John Nicholls is known for his analysis of regeneration in the nervous system after injury. For his PhD in Bernard Katz’s lab, he studied denervated skeletal muscle and sensory transduction. Later, John and Stephen Kuffler studied interactions of glial cells with neurons and demonstrated that extracellular potassium acts as a signal within the nervous system. Subsequent work focused on the properties and functions of individual, identified neurons in the leech central nervous system, particularly on the way in which they regrow to restore function after injury.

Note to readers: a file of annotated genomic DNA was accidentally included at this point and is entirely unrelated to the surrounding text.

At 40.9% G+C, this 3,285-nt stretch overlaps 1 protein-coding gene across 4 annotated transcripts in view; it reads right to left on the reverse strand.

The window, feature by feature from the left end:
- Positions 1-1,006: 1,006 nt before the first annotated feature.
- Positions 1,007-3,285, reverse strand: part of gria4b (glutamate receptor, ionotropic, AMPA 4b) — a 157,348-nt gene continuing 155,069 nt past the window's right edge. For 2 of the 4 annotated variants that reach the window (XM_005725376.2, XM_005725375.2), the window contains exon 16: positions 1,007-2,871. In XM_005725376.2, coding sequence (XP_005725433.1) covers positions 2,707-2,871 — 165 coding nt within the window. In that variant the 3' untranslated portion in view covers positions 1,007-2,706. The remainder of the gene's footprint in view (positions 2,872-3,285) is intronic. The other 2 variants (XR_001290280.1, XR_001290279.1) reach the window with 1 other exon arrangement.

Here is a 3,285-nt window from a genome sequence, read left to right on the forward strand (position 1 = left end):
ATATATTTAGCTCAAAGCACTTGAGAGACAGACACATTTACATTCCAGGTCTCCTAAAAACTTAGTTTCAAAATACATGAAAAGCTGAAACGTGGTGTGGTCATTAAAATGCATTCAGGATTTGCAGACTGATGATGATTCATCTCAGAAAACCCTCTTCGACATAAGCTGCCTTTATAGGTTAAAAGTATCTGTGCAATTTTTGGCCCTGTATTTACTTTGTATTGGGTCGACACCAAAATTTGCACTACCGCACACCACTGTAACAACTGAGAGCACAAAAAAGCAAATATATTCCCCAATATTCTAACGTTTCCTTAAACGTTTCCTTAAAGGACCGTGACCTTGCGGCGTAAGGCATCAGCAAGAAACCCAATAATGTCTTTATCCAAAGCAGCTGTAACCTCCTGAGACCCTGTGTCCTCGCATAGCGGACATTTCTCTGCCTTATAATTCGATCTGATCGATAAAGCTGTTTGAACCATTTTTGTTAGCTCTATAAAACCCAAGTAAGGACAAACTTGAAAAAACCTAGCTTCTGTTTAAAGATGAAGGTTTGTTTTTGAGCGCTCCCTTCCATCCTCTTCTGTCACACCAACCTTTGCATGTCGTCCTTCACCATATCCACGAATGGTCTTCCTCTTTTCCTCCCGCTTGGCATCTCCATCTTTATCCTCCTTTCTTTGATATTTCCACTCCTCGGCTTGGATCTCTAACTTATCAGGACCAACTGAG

He and his colleagues showed that repair of the injured spinal cord also occurs in immature mammals — a property that is lost with age. John’s recent work deals with how the unfailing rhythm of respiration is produced by neurons in the brain stem of foetal mice, by the use of optical imaging, a technique that permits researchers to record the activity from hundreds of cells at once. He is the author of From Neuron to Brain and a memoir, Pioneers of Neurobiology: My Brilliant Eccentric Heroes (2015).